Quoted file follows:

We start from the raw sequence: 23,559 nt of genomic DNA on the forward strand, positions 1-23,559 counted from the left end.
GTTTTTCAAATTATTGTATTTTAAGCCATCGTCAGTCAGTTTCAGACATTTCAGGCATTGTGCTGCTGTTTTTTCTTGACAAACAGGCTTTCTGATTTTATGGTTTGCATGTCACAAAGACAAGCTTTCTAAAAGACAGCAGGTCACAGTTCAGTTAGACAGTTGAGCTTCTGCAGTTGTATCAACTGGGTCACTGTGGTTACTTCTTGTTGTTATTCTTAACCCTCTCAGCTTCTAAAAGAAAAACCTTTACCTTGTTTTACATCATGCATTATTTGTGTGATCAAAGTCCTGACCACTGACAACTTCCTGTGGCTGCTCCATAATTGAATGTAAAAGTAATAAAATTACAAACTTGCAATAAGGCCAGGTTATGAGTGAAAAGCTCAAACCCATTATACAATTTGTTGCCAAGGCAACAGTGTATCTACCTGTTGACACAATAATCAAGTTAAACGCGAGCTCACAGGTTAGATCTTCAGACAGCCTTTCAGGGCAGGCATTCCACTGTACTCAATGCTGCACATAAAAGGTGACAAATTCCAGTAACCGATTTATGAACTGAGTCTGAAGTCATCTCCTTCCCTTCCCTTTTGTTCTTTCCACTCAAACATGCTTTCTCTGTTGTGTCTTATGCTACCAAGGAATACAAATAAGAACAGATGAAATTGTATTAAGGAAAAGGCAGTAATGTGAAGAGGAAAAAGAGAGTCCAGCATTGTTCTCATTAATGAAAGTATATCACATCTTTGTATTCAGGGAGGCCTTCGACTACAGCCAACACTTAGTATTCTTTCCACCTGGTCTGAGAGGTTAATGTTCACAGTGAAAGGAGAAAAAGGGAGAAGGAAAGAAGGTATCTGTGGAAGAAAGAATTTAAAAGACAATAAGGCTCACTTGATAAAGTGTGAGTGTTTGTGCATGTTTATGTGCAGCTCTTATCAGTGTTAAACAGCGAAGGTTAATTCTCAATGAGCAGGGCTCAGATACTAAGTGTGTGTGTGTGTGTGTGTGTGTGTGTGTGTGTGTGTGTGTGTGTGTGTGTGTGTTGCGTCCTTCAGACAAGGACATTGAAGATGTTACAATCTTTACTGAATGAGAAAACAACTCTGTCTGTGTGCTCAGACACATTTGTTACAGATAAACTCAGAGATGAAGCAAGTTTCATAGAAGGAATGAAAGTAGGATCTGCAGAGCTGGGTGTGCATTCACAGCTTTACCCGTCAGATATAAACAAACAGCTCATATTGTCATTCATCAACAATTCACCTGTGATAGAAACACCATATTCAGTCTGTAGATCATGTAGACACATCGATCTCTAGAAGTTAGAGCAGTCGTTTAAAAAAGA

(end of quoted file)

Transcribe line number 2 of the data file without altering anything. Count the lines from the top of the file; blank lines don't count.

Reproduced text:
GTTTTTCAAATTATTGTATTTTAAGCCATCGTCAGTCAGTTTCAGACATTTCAGGCATTGTGCTGCTGTTTTTTCTTGACAAACAGGCTTTCTGATTTTATGGTTTGCATGTCACAAAGACAAGCTTTCTAAAAGACAGCAGGTCACAGTTCAGTTAGACAGTTGAGCTTCTGCAGTTGTATCAACTGGGTCACTGTGGTTACTTCTTGTTGTTATTCTTAACCCTCTCAGCTTCTAAAAGAAAAACCTTTACCTTGTTTTACATCATGCATTATTTGTGTGATCAAAGTCCTGACCACTGACAACTTCCTGTGGCTGCTCCATAATTGAATGTAAAAGTAATAAAATTACAAACTTGCAATAAGGCCAGGTTATGAGTGAAAAGCTCAAACCCATTATACAATTTGTTGCCAAGGCAACAGTGTATCTACCTGTTGACACAATAATCAAGTTAAACGCGAGCTCACAGGTTAGATCTTCAGACAGCCTTTCAGGGCAGGCATTCCACTGTACTCAATGCTGCACATAAAAGGTGACAAATTCCAGTAACCGATTTATGAACTGAGTCTGAAGTCATCTCCTTCCCTTCCCTTTTGTTCTTTCCACTCAAACATGCTTTCTCTGTTGTGTCTTATGCTACCAAGGAATACAAATAAGAACAGATGAAATTGTATTAAGGAAAAGGCAGTAATGTGAAGAGGAAAAAGAGAGTCCAGCATTGTTCTCATTAATGAAAGTATATCACATCTTTGTATTCAGGGAGGCCTTCGACTACAGCCAACACTTAGTATTCTTTCCACCTGGTCTGAGAGGTTAATGTTCACAGTGAAAGGAGAAAAAGGGAGAAGGAAAGAAGGTATCTGTGGAAGAAAGAATTTAAAAGACAATAAGGCTCACTTGATAAAGTGTGAGTGTTTGTGCATGTTTATGTGCAGCTCTTATCAGTGTTAAACAGCGAAGGTTAATTCTCAATGAGCAGGGCTCAGATACTAAGTGTGTGTGTGTGTGTGTGTGTGTGTGTGTGTGTGTGTGTGTGTGTGTGTGTGTGTTGCGTCCTTCAGACAAGGACATTGAAGATGTTACAATCTTTACTGAATGAGAAAACAACTCTGTCTGTGTGCTCAGACACATTTGTTACAGATAAACTCAGAGATGAAGCAAGTTTCATAGAAGGAATGAAAGTAGGATCTGCAGAGCTGGGTGTGCATTCACAGCTTTACCCGTCAGATATAAACAAACAGCTCATATTGTCATTCATCAACAATTCACCTGTGATAGAAACACCATATTCAGTCTGTAGATCATGTAGACACATCGATCTCTAGAAGTTAGAGCAGTCGTTTAAAAAAGA